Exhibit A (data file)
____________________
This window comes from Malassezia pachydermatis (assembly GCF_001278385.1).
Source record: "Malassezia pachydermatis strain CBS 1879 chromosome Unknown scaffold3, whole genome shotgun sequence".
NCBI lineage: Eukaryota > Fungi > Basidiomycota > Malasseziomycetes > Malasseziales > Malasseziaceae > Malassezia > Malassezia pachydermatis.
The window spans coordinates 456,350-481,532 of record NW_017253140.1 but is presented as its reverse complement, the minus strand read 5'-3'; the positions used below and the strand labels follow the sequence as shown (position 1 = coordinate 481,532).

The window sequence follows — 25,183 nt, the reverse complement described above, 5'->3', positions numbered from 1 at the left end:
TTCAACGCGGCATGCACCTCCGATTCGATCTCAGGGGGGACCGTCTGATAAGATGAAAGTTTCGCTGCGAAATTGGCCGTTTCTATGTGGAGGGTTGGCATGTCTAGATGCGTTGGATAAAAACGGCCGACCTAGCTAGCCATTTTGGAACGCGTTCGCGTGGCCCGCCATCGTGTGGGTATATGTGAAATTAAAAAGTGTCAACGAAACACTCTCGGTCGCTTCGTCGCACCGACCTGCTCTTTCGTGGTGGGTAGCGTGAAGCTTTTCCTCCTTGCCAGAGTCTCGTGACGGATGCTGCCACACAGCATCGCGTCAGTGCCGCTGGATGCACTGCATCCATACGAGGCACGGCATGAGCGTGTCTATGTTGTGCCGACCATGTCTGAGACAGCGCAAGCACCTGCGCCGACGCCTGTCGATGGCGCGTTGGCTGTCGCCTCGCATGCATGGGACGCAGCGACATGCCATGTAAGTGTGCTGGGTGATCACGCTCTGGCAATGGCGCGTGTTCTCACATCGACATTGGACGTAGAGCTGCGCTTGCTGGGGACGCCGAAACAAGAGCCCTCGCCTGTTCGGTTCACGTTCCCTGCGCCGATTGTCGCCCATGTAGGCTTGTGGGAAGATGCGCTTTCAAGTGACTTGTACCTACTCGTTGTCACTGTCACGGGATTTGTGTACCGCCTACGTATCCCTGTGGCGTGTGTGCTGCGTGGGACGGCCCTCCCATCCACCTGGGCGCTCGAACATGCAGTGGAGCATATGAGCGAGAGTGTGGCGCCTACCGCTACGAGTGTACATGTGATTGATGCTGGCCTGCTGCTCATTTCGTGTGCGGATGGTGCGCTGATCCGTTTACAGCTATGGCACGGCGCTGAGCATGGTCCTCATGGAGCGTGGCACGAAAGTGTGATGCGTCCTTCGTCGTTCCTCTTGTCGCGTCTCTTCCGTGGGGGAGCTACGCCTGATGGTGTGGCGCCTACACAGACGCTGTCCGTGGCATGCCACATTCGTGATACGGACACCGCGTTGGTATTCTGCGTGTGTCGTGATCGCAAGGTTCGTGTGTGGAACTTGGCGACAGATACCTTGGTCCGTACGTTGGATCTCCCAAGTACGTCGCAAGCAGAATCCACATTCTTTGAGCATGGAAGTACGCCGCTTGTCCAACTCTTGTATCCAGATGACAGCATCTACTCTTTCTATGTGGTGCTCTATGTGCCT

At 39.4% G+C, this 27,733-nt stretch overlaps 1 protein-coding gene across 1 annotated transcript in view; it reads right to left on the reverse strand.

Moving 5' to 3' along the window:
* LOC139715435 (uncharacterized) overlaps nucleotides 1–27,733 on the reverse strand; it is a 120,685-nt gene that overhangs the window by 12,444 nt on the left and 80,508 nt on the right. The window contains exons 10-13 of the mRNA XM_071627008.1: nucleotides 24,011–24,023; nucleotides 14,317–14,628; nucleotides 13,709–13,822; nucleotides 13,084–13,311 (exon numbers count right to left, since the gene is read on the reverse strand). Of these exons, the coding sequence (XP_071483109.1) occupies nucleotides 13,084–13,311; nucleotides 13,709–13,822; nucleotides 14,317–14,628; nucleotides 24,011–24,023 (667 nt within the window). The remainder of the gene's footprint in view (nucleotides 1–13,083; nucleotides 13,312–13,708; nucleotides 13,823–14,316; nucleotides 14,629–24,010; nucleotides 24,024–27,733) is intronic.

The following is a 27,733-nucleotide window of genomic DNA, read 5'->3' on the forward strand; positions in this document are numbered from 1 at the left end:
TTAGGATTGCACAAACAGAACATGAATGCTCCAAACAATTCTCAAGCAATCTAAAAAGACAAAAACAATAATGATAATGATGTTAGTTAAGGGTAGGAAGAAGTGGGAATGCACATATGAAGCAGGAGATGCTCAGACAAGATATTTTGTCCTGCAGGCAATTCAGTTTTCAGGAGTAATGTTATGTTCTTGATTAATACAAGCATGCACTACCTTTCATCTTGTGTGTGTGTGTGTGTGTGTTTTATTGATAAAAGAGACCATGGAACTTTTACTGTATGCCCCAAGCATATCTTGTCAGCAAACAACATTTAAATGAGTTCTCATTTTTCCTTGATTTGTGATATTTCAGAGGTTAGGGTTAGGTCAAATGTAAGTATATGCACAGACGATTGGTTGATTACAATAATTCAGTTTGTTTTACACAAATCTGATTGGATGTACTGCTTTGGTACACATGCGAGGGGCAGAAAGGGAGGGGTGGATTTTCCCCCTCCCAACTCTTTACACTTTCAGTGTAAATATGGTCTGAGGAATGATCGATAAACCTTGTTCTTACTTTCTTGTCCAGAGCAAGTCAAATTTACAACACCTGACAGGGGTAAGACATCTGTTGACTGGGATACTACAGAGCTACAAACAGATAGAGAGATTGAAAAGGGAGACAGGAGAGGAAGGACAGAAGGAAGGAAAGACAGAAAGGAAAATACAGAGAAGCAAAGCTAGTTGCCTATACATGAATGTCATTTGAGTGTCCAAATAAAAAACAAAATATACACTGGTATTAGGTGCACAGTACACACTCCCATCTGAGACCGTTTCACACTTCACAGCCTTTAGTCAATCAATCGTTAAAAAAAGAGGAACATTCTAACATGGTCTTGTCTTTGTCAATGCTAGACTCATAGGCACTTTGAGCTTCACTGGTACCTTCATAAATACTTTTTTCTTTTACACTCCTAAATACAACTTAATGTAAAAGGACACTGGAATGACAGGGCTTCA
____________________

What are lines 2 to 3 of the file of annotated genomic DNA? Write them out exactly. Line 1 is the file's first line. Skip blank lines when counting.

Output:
Source record: "Malassezia pachydermatis strain CBS 1879 chromosome Unknown scaffold3, whole genome shotgun sequence".
NCBI lineage: Eukaryota > Fungi > Basidiomycota > Malasseziomycetes > Malasseziales > Malasseziaceae > Malassezia > Malassezia pachydermatis.